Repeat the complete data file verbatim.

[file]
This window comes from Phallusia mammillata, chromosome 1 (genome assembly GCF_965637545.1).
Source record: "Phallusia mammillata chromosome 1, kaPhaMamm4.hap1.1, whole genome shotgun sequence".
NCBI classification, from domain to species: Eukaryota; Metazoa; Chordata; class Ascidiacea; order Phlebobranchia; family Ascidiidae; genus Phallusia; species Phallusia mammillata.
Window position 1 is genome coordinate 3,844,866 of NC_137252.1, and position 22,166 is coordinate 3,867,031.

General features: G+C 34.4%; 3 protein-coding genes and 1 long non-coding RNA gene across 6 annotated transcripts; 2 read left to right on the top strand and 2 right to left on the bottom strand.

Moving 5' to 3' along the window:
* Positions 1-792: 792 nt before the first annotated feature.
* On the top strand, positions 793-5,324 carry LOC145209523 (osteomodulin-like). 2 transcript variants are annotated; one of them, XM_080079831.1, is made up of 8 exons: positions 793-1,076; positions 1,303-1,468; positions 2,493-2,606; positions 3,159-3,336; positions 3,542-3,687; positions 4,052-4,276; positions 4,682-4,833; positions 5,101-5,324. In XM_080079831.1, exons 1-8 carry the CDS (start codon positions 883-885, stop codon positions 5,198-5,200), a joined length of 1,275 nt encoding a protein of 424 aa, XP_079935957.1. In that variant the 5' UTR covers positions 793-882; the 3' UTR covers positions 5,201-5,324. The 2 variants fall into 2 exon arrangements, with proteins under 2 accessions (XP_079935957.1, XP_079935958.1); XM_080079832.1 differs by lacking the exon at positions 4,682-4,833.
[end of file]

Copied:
This window comes from Phallusia mammillata, chromosome 1 (genome assembly GCF_965637545.1).
Source record: "Phallusia mammillata chromosome 1, kaPhaMamm4.hap1.1, whole genome shotgun sequence".
NCBI classification, from domain to species: Eukaryota; Metazoa; Chordata; class Ascidiacea; order Phlebobranchia; family Ascidiidae; genus Phallusia; species Phallusia mammillata.
Window position 1 is genome coordinate 3,844,866 of NC_137252.1, and position 22,166 is coordinate 3,867,031.

General features: G+C 34.4%; 3 protein-coding genes and 1 long non-coding RNA gene across 6 annotated transcripts; 2 read left to right on the top strand and 2 right to left on the bottom strand.

Moving 5' to 3' along the window:
* Positions 1-792: 792 nt before the first annotated feature.
* On the top strand, positions 793-5,324 carry LOC145209523 (osteomodulin-like). 2 transcript variants are annotated; one of them, XM_080079831.1, is made up of 8 exons: positions 793-1,076; positions 1,303-1,468; positions 2,493-2,606; positions 3,159-3,336; positions 3,542-3,687; positions 4,052-4,276; positions 4,682-4,833; positions 5,101-5,324. In XM_080079831.1, exons 1-8 carry the CDS (start codon positions 883-885, stop codon positions 5,198-5,200), a joined length of 1,275 nt encoding a protein of 424 aa, XP_079935957.1. In that variant the 5' UTR covers positions 793-882; the 3' UTR covers positions 5,201-5,324. The 2 variants fall into 2 exon arrangements, with proteins under 2 accessions (XP_079935957.1, XP_079935958.1); XM_080079832.1 differs by lacking the exon at positions 4,682-4,833.